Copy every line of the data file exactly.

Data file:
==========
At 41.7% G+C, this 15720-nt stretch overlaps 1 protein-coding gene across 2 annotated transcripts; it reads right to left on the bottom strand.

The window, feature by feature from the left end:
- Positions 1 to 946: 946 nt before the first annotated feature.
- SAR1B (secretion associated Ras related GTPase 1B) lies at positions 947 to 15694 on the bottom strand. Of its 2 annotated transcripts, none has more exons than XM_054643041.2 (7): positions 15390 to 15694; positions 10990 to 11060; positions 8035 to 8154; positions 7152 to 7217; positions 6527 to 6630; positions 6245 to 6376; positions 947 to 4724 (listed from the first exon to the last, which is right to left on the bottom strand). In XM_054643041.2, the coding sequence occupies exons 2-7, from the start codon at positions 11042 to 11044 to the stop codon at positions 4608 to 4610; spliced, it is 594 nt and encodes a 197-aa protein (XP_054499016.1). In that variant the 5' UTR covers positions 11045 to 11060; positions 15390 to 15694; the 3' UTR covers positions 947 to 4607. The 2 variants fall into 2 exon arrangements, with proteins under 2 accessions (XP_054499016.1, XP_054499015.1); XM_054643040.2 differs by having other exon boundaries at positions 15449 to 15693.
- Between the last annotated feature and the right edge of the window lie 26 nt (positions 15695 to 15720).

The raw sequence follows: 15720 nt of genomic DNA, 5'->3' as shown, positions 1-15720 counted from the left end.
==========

At 41.7% G+C, this 15720-nt stretch overlaps 1 protein-coding gene across 2 annotated transcripts; it reads right to left on the bottom strand.

The window, feature by feature from the left end:
- Positions 1 to 946: 946 nt before the first annotated feature.
- SAR1B (secretion associated Ras related GTPase 1B) lies at positions 947 to 15694 on the bottom strand. Of its 2 annotated transcripts, none has more exons than XM_054643041.2 (7): positions 15390 to 15694; positions 10990 to 11060; positions 8035 to 8154; positions 7152 to 7217; positions 6527 to 6630; positions 6245 to 6376; positions 947 to 4724 (listed from the first exon to the last, which is right to left on the bottom strand). In XM_054643041.2, the coding sequence occupies exons 2-7, from the start codon at positions 11042 to 11044 to the stop codon at positions 4608 to 4610; spliced, it is 594 nt and encodes a 197-aa protein (XP_054499016.1). In that variant the 5' UTR covers positions 11045 to 11060; positions 15390 to 15694; the 3' UTR covers positions 947 to 4607. The 2 variants fall into 2 exon arrangements, with proteins under 2 accessions (XP_054499016.1, XP_054499015.1); XM_054643040.2 differs by having other exon boundaries at positions 15449 to 15693.
- Between the last annotated feature and the right edge of the window lie 26 nt (positions 15695 to 15720).

The raw sequence follows: 15720 nt of genomic DNA, 5'->3' as shown, positions 1-15720 counted from the left end.